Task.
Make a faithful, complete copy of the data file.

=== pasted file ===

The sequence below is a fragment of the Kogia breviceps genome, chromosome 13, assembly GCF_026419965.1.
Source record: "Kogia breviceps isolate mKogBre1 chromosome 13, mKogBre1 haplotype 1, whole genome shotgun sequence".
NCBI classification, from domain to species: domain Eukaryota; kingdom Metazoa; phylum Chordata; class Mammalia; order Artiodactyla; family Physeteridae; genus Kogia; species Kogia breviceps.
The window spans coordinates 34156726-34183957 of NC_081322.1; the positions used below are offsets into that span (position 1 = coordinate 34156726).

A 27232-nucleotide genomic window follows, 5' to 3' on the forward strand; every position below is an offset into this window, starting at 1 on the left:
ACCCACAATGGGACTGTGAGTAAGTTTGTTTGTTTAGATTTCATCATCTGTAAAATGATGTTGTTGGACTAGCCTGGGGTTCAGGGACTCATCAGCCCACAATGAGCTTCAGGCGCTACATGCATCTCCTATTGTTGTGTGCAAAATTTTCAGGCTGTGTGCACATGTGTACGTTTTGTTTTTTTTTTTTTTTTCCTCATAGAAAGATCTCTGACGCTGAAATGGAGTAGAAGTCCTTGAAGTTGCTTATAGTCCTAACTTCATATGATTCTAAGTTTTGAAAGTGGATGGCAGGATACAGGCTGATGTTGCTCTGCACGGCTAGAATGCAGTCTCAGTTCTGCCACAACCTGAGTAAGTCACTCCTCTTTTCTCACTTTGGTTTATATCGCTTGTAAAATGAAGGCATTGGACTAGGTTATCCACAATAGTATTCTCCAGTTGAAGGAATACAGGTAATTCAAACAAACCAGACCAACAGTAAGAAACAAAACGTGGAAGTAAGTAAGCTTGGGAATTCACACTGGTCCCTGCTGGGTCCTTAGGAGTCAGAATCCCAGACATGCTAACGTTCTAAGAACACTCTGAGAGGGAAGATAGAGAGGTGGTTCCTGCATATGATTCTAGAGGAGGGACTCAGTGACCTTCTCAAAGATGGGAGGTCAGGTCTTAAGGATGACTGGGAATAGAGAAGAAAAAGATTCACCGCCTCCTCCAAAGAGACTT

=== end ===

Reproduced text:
The sequence below is a fragment of the Kogia breviceps genome, chromosome 13, assembly GCF_026419965.1.
Source record: "Kogia breviceps isolate mKogBre1 chromosome 13, mKogBre1 haplotype 1, whole genome shotgun sequence".
NCBI classification, from domain to species: domain Eukaryota; kingdom Metazoa; phylum Chordata; class Mammalia; order Artiodactyla; family Physeteridae; genus Kogia; species Kogia breviceps.
The window spans coordinates 34156726-34183957 of NC_081322.1; the positions used below are offsets into that span (position 1 = coordinate 34156726).

A 27232-nucleotide genomic window follows, 5' to 3' on the forward strand; every position below is an offset into this window, starting at 1 on the left:
ACCCACAATGGGACTGTGAGTAAGTTTGTTTGTTTAGATTTCATCATCTGTAAAATGATGTTGTTGGACTAGCCTGGGGTTCAGGGACTCATCAGCCCACAATGAGCTTCAGGCGCTACATGCATCTCCTATTGTTGTGTGCAAAATTTTCAGGCTGTGTGCACATGTGTACGTTTTGTTTTTTTTTTTTTTTTCCTCATAGAAAGATCTCTGACGCTGAAATGGAGTAGAAGTCCTTGAAGTTGCTTATAGTCCTAACTTCATATGATTCTAAGTTTTGAAAGTGGATGGCAGGATACAGGCTGATGTTGCTCTGCACGGCTAGAATGCAGTCTCAGTTCTGCCACAACCTGAGTAAGTCACTCCTCTTTTCTCACTTTGGTTTATATCGCTTGTAAAATGAAGGCATTGGACTAGGTTATCCACAATAGTATTCTCCAGTTGAAGGAATACAGGTAATTCAAACAAACCAGACCAACAGTAAGAAACAAAACGTGGAAGTAAGTAAGCTTGGGAATTCACACTGGTCCCTGCTGGGTCCTTAGGAGTCAGAATCCCAGACATGCTAACGTTCTAAGAACACTCTGAGAGGGAAGATAGAGAGGTGGTTCCTGCATATGATTCTAGAGGAGGGACTCAGTGACCTTCTCAAAGATGGGAGGTCAGGTCTTAAGGATGACTGGGAATAGAGAAGAAAAAGATTCACCGCCTCCTCCAAAGAGACTT